Review: Is Parent–Child Attachment a Correlate of Children’s Emotion Regulation and Coping?
International Journal of Behavioral Development
Attachment theorists have described the parent–child attachment relationship as a foundation for the emergence and development of children’s capacity for emotion regulation and coping with stress. The purpose of this review was to summarize the existing research addressing this issue. We identified 23 studies that employed validated assessments of attachment, which were not based on self-report questionnaires, and separated the summary into findings for toddlers/preschool, children, and adolescents. Although most associations were weak and only a minority of the multiple possible associations tested was supported in each study, all studies (but one) reported at least one significant association between attachment and emotion regulation or coping. The evidence pointed to the regulatory and coping problems of toddlers showing signs of ambivalent attachment or the benefits of secure (relative to insecure) attachment for toddlers, children, and adolescents. Toddlers who showed signs of avoidant attachment relied more on self-related regulation (or less social-oriented regulation and coping), but it was not clear whether these responses were maladaptive. There was little information available regarding associations of ambivalent attachment with school-age children’s or adolescents’ emotion regulation. There were also few studies that assessed disorganized attachment.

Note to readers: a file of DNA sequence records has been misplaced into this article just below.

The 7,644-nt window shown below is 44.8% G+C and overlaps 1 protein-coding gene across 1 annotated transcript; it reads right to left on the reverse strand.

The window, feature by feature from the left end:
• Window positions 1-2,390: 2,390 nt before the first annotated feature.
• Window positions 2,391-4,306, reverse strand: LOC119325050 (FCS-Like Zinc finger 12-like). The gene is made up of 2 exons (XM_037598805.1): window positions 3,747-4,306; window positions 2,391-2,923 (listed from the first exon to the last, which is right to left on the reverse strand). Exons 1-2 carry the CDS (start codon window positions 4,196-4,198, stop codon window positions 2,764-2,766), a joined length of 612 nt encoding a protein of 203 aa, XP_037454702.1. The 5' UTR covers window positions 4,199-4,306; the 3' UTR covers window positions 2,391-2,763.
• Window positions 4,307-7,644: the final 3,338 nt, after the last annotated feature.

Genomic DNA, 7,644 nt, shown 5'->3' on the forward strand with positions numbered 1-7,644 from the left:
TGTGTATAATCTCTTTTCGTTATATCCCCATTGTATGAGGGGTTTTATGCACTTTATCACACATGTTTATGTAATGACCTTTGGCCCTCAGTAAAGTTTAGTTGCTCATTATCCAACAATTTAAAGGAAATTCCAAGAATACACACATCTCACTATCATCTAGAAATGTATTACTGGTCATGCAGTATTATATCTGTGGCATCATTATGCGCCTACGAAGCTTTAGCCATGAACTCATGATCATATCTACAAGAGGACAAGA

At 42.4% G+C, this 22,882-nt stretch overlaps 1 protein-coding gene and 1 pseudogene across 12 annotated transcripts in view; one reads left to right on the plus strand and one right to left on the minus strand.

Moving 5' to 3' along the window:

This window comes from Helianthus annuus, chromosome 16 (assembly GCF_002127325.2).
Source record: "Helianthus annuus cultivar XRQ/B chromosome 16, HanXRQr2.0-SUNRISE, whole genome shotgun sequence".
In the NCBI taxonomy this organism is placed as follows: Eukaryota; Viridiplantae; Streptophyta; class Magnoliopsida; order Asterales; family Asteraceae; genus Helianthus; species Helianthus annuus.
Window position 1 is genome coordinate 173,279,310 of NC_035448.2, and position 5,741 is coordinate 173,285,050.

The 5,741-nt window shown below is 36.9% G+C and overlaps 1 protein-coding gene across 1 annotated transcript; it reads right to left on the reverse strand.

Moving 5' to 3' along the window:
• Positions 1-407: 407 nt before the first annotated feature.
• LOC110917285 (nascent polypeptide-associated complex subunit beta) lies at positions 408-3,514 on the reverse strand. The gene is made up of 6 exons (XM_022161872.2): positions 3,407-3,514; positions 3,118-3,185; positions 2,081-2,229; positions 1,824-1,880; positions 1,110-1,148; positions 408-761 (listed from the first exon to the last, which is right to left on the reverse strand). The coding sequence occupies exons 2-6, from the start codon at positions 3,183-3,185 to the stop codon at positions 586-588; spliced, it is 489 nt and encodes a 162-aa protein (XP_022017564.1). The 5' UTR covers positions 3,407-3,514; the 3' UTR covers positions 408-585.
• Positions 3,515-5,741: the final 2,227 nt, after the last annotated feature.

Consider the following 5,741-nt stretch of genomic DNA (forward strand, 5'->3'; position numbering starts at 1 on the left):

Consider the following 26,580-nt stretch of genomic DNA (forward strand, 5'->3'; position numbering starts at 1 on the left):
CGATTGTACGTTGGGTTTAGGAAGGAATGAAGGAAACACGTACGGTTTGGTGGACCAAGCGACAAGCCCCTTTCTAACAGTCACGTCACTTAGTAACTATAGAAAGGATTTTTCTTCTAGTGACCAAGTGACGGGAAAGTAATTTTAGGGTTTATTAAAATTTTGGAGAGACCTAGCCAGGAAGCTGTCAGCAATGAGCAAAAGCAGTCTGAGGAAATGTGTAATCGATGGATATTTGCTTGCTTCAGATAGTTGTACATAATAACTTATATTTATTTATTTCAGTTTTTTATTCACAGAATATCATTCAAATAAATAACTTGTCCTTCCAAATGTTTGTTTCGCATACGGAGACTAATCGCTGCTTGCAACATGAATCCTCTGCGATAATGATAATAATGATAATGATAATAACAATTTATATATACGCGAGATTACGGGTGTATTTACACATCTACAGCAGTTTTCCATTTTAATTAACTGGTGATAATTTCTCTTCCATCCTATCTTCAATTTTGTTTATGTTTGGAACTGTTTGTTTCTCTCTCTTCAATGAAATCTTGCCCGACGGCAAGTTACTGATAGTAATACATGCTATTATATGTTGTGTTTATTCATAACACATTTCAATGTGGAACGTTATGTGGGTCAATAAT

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Zimmer-Gembeck, M. J., Webb, H. J., Pepping, C. A., Swan, K., Merlo, O., Skinner, E. A., ... & Dunbar, M. (2017). Review: Is parent–child attachment a correlate of children’s emotion regulation and coping?. International Journal of Behavioral Development, 41(1), 74-93.